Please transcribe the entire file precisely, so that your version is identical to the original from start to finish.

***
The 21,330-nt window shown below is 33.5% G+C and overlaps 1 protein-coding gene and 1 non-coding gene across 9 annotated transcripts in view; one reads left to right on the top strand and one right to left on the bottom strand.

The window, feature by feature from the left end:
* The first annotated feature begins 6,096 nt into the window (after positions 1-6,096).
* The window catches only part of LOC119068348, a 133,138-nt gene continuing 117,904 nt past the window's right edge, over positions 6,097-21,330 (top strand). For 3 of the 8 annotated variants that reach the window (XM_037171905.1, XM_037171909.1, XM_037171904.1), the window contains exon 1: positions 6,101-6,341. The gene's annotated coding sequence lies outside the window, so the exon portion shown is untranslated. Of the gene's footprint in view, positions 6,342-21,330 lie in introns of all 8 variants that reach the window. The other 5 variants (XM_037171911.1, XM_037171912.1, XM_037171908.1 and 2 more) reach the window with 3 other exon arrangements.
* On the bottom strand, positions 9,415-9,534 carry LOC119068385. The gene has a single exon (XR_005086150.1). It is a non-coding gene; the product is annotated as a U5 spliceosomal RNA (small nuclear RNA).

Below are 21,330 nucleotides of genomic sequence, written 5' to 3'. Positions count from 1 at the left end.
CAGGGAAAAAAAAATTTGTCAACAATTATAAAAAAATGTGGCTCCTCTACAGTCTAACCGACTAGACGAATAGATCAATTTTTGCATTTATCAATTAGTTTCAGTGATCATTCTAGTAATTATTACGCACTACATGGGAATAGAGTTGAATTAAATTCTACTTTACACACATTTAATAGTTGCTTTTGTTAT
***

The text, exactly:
The 21,330-nt window shown below is 33.5% G+C and overlaps 1 protein-coding gene and 1 non-coding gene across 9 annotated transcripts in view; one reads left to right on the top strand and one right to left on the bottom strand.

The window, feature by feature from the left end:
* The first annotated feature begins 6,096 nt into the window (after positions 1-6,096).
* The window catches only part of LOC119068348, a 133,138-nt gene continuing 117,904 nt past the window's right edge, over positions 6,097-21,330 (top strand). For 3 of the 8 annotated variants that reach the window (XM_037171905.1, XM_037171909.1, XM_037171904.1), the window contains exon 1: positions 6,101-6,341. The gene's annotated coding sequence lies outside the window, so the exon portion shown is untranslated. Of the gene's footprint in view, positions 6,342-21,330 lie in introns of all 8 variants that reach the window. The other 5 variants (XM_037171911.1, XM_037171912.1, XM_037171908.1 and 2 more) reach the window with 3 other exon arrangements.
* On the bottom strand, positions 9,415-9,534 carry LOC119068385. The gene has a single exon (XR_005086150.1). It is a non-coding gene; the product is annotated as a U5 spliceosomal RNA (small nuclear RNA).

Below are 21,330 nucleotides of genomic sequence, written 5' to 3'. Positions count from 1 at the left end.
CAGGGAAAAAAAAATTTGTCAACAATTATAAAAAAATGTGGCTCCTCTACAGTCTAACCGACTAGACGAATAGATCAATTTTTGCATTTATCAATTAGTTTCAGTGATCATTCTAGTAATTATTACGCACTACATGGGAATAGAGTTGAATTAAATTCTACTTTACACACATTTAATAGTTGCTTTTGTTAT